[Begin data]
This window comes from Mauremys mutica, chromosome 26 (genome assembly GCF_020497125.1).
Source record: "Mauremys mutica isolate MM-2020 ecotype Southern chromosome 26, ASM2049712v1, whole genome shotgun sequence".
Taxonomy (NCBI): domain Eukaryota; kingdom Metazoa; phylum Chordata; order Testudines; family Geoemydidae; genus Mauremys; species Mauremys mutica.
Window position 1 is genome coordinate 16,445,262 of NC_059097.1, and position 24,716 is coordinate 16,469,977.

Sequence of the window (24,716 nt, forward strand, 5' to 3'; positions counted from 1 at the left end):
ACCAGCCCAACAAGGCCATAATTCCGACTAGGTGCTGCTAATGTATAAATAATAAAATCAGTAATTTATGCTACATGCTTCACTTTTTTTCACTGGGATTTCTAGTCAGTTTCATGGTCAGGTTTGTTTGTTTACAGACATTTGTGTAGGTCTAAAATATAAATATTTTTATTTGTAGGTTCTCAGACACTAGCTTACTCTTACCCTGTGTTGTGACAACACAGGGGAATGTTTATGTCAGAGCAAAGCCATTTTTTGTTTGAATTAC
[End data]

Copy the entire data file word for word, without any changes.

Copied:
This window comes from Mauremys mutica, chromosome 26 (genome assembly GCF_020497125.1).
Source record: "Mauremys mutica isolate MM-2020 ecotype Southern chromosome 26, ASM2049712v1, whole genome shotgun sequence".
Taxonomy (NCBI): domain Eukaryota; kingdom Metazoa; phylum Chordata; order Testudines; family Geoemydidae; genus Mauremys; species Mauremys mutica.
Window position 1 is genome coordinate 16,445,262 of NC_059097.1, and position 24,716 is coordinate 16,469,977.

Sequence of the window (24,716 nt, forward strand, 5' to 3'; positions counted from 1 at the left end):
ACCAGCCCAACAAGGCCATAATTCCGACTAGGTGCTGCTAATGTATAAATAATAAAATCAGTAATTTATGCTACATGCTTCACTTTTTTTCACTGGGATTTCTAGTCAGTTTCATGGTCAGGTTTGTTTGTTTACAGACATTTGTGTAGGTCTAAAATATAAATATTTTTATTTGTAGGTTCTCAGACACTAGCTTACTCTTACCCTGTGTTGTGACAACACAGGGGAATGTTTATGTCAGAGCAAAGCCATTTTTTGTTTGAATTAC